At the end of 1988, Jeff Dunham was told by James McCawley, a talent booker for The Tonight Show with Johnny Carson, that Dunham would be given a spot on the coveted program. Though the 26-year-old Jeff Dunham was elated that his 10-year goal was arriving two years early, McCawley later cancelled Dunham's appearance after attending, with Roseanne Barr, a public performance of Dunham's the day before Dunham's scheduled Tonight Show taping. McCawley informed Dunham on the day of the scheduled taping that he had been wrong in his initial assessment of Dunham, whom he now said was not ready for The Tonight Show. His dreams dashed, the humiliated Dunham continued to tighten his act in Los Angeles clubs, performing same six minute segment with Peanut a total of nine times for McCawley over the next few months. Finally at the Ice-House in Pasadena in April 1990, after Dunham did the same segment, McCawley informed Dunham that he would finally get his Tonight Show appearance. Dunham and Peanut appeared on The Tonight Show with Johnny Carson on April 6, 1990, alongside guests Bob Hope and B.B. King. Following his bit, he was invited to sit on Johnny Carson’s couch, a mark of approval that only three comedians had ever garnered during their first Carson appearance. Upon sitting down next to Carson's desk, Jeff Dunham pulled out Walter, who told Carson sidekick Ed McMahon, "Stop sending me all your damn mail." At the time, Dunham saw his Tonight Show appearance as his big break, but was frustrated at his parents' initial disapproval over Walter's use of the words "hell" and "damn", and he would toil in obscurity for another twelve years, continuing his stand up at venues such as The Improv chain, and appearing in small roles on TV. One of these was such as a 1996 episode of Ellen, in which he appeared with Walter. Dunham also appeared with Walter in a TV commercial for Hertz. Jeff Dunham would appear on The Tonight Show a total of four times, as well as similar TV venues such as Hot Country Nights, appearing in one segment on that show with singer Reba McEntire. This exposure helped make Jeff Dunham a large theater headliner, a rare accomplishment for a ventriloquist, but by the mid 1990s, his television appearances had dwindled, and with them, so did his stage audiences.
Jeff Dunham moved back to clubs, more than 200 appearances a year. To maintain a connection with his fan base, he would use question cards that he had audiences fill out for his performances to build a database, which was tailor-made for the the burgeoning World Wide Web. Though he was voted Funniest Male Standup at the American Comedy Awards in 1998, his club work kept him away from his wife and daughters between two and three weeks each month, which put a strain on his marriage, and made paying bills for his expanded family difficult. By 2002, Dunham was hoping to obtain more TV work to raise his profile and ease his standup schedule. Such exposure was elusive until a successful appearance on The Best Damn Sports Show Period, where Dunham and Walter made jokes at the expense of co-hosts Tom Arnold, Michael Irvin, John Salley and John Kruk, generating laughter from them, and giving Dunham much-needed exposure. In 2003, Dunham was the frontrunner to replace Jimmy Kimmel on Fox NFL Sunday, but hosts Howie Long and Terry Bradshaw were not amenable to the idea of being upstaged by a puppet, and, as Dunham tells it, did not provide a welcoming atmosphere to Jeff Dunham, nor allow him to get a word in edgewise during his appearance.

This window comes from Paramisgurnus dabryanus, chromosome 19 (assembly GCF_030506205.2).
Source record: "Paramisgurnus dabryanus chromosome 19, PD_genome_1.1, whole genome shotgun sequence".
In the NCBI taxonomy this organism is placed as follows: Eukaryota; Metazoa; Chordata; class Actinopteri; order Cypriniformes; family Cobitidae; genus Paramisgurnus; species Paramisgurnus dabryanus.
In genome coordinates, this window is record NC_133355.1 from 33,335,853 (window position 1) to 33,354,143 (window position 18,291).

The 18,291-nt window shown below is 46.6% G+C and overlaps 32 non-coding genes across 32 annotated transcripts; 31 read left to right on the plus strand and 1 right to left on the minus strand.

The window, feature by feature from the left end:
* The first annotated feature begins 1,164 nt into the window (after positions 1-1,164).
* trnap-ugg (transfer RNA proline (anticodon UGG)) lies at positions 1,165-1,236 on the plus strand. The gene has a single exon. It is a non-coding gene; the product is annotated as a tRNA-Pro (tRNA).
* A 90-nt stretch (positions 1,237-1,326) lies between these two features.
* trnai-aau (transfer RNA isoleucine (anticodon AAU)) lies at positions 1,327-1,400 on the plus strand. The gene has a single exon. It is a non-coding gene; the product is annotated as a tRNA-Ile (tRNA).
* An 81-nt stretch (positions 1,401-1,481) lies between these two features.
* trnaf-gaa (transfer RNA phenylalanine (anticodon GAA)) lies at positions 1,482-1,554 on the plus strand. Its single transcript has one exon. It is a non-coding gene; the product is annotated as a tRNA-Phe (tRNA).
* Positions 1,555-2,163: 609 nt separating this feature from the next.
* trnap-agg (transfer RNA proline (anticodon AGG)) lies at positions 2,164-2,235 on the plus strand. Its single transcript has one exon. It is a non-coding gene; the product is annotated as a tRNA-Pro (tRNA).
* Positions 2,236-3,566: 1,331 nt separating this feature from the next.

Finding stardom: Dunham's first Comedy Central specials
On July 18, 2003, Jeff Dunham appeared on Comedy Central Presents, his first solo appearance on Comedy Central. During his half hour piece, he showcased José Jalapeño on a Stick, Walter, an early version of Melvin the Superhero Guy and Peanut, whom Dunham had begun to merchandise into a line of dolls. The appearance was successful, but Comedy Central resisted giving Dunham more airtime, feeling that he was not a good fit for them. By 2005 Dunham decided to gamble on financing his own comedy DVD, Jeff Dunham: Arguing with Myself, which was taped in Santa Ana, California. Dunham’s manager, Judi Brown-Marmel, lobbied the network to air it, pointing to Dunham's drawing power and merchandising profits, and arguing that the network needed more diverse content. Surprised by the high ratings of the first Blue Collar Comics concert movie that same year, the network began to reconsider its brand. In late 2006, Comedy Central aired Arguing with Myself, drawing two million viewers when it aired, and selling two million DVDs.
His second special, Jeff Dunham: Spark of Insanity, was taped at the Warner Theater in Washington, D.C. that same year. It served not only to cement Dunham's stardom, but to introduce his most controversial character, Achmed the Dead Terrorist, which became a viral Internet sensation. A clip of Achmed from Insanity attracted over 140 million hits on YouTube, making it the ninth most watched clip on that website as of October 2009. By 2008, Dunham's characters had crossed language barriers, with his specials dubbed for audiences in various countries such as France, and Dunham attracting requests for performances in South Africa, Australia, Norway, Denmark, China and the Middle East. Jeff Dunham's Very Special Christmas Special was taped at the Pabst Theater in Milwaukee, Wisconsin that same year, and premiered on Comedy Central on November 16, 2008, watched by 6.6 million people. It became available on DVD and Blu-ray on November 18, 2008. The special's premiere was the highest rated telecast in Comedy Central's history.
In September 2008, Jeff Dunham's career reached new heights as he began performing in arenas filled with tens of thousands of people. Jeff Dunham was somewhat wary of such large venues, but adapted by adjusting the timing of his often rapid exchanges with the puppets so that audience members farthest from the stage could have time to react.
In addition to his comedy specials, Jeff Dunham also released his first music album, Don't Come Home for Christmas, on November 4, 2008. It contains original Christmas songs as well as a parody of "Jingle Bells" by Achmed entitled "Jingle Bombs". All the songs, with the exception of "Jingle Bombs", were written and accompanied by Brian Haner, who joined Dunham's act as "Guitar Guy". His first onscreen appearance was in Jeff Dunham's Very Special Christmas Special.
2009 – present
In March 2009, Jeff Dunham signed a multi-platform deal with Comedy Central. It included a fourth stand-up special to air in 2010, DVDs, a consumer products partnership, a 60-city tour beginning in September 2010, and an order for a television series called The Jeff Dunham Show that premiered on October 22, 2009. Despite having the most-watched premiere in Comedy Central history, and higher average ratings than other shows on that network, the show was canceled after only one season, amid poor reviews and higher production costs than other Comedy Central shows.
Jeff Dunham appeared in the 2010 Steve Carell/Paul Rudd comedy, Dinner for Schmucks, as Lewis, with a new puppet named Diane.
His fourth special, Jeff Dunham: Controlled Chaos, premiered on September 25, 2011 on Comedy Central.